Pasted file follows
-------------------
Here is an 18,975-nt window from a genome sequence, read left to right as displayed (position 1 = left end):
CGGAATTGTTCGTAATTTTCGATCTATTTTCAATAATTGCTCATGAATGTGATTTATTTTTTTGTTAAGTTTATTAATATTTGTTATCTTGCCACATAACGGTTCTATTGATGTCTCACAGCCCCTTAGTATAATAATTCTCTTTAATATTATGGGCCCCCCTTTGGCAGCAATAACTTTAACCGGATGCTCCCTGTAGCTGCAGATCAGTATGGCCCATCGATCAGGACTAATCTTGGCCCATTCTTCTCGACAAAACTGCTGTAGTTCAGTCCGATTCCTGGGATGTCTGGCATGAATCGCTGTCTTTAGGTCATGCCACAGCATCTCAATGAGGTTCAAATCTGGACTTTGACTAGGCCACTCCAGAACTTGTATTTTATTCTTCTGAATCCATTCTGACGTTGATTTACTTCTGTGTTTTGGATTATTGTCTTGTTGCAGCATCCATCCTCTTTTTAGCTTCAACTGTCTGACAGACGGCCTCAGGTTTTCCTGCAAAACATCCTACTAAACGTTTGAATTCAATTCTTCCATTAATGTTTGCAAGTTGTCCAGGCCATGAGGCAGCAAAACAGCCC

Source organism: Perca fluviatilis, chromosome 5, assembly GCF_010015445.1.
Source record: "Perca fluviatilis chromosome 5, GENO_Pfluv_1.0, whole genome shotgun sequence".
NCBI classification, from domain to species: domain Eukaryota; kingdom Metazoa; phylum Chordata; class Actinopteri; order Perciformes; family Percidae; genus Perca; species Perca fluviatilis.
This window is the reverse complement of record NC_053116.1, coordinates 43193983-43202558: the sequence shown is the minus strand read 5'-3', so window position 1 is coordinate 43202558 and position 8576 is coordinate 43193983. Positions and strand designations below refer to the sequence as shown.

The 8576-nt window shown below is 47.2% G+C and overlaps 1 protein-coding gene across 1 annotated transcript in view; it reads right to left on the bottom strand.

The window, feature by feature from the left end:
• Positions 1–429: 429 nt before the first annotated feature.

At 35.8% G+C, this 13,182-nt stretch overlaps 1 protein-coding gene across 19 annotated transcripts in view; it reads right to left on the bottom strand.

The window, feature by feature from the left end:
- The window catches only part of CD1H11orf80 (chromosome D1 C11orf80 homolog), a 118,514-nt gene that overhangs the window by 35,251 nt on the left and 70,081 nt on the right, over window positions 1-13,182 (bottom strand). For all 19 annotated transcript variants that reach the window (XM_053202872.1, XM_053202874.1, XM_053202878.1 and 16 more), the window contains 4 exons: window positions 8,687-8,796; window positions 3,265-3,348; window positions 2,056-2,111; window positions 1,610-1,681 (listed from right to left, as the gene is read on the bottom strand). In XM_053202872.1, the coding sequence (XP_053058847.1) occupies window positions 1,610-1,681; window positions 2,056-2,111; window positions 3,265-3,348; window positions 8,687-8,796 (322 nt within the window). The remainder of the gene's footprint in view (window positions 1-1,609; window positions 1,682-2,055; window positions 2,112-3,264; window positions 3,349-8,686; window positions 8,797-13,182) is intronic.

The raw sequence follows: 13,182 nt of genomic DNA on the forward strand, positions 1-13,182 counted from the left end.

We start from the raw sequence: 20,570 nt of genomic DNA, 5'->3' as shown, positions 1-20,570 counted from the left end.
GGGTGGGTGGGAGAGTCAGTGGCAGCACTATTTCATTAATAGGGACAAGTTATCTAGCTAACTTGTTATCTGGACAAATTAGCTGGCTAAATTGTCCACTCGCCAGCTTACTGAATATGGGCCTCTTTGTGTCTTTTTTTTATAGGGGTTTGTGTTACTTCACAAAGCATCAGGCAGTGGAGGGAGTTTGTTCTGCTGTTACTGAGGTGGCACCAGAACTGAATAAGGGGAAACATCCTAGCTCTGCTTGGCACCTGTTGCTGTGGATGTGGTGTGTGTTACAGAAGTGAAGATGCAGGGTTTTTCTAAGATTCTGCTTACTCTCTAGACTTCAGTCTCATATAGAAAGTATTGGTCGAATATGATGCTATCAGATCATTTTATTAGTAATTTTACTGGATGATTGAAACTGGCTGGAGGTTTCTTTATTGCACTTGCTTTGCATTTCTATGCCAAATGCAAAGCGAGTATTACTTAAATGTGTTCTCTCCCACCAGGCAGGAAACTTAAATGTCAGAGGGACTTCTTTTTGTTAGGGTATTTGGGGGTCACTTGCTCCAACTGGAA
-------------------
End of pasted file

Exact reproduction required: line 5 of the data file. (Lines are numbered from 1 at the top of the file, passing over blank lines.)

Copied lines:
NCBI classification, from domain to species: domain Eukaryota; kingdom Metazoa; phylum Chordata; class Actinopteri; order Perciformes; family Percidae; genus Perca; species Perca fluviatilis.